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Cities in WALES


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13 century church Wales13 century church WalesPhoto: Rhodri Jones CC 2.0 Generic no changes made

Christianity arrived in Wales in the 5th century. Until the mid-18th century, the vast majority of the Welshmen were members of the Anglican church. From 1735, the Church of England was fought from the inside out by the methodists, who emphasized piety, simplicity and poverty.

In 1811, after a split from the Church of England, the Welsh Methodists founded the Calvinist-Methodist Church, which today is referred to as the Presbyterian Church of Wales and is again part of the Church of England. Nonconformist groups such as Baptists, Unitarians and Wesleyans also grew explosively due to their social and educational activities.

At the time, the Anglican Church and many of its believers lost, but it was not until 1914 that the Church of England lost its position as a state church. In 1920, the remaining Anglicans founded the Church in Wales, an autonomous ecclesiastical province within the global Anglican Church with six dioceses and its own archbishop.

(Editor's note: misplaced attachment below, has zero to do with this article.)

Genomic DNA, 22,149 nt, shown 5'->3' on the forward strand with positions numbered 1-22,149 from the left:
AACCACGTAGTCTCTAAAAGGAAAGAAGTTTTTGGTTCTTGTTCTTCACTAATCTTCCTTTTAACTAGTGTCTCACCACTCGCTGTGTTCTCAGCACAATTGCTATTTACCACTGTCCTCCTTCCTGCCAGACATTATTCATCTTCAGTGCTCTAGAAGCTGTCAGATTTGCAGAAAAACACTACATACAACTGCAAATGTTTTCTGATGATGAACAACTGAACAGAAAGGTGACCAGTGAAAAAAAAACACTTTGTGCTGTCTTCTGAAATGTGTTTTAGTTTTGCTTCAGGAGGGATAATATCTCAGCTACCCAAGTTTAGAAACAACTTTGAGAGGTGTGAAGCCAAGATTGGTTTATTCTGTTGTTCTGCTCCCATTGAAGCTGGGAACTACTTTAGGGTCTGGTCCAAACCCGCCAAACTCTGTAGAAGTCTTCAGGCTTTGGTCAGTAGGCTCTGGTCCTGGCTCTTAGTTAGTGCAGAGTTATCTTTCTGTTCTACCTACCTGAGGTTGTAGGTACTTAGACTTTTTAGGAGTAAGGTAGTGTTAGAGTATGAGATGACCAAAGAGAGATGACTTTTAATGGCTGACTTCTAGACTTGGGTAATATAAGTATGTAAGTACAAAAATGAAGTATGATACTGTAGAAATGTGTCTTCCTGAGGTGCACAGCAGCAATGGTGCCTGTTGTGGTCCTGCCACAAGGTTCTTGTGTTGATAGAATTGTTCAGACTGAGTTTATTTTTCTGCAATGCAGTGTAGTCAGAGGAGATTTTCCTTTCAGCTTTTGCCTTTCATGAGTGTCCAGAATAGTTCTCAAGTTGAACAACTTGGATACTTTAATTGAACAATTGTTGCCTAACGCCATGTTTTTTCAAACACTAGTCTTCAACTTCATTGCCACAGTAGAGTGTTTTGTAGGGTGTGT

The number of Roman Catholics, mainly living in the Northeast, has increased to about 60,000 since World War II. The aforementioned non-conformist churches and groups fell sharply in membership. Small religious groups of Buddhists, Hindus, Jews, Sikhs and Muslims live in the major cities of Cardiff, Newport and Swansea.


Beeftink, A. / Zuid-Engeland en Wales
Van Reemst

Berkien, G. / Wales

Berkien, G. / Wales

Danse, W. / Midden-Engeland en Wales

Fröhlich, D. / Wales

Hendriksen, B. / Wales
Van Reemst

Hestler, A. / Wales
Marshall Cavendish

King, J. / Wales
Lonely Planet

Westphal, U. / Wales
Van Reemst

CIA - World Factbook

BBC - Country Profiles

Last updated May 2024
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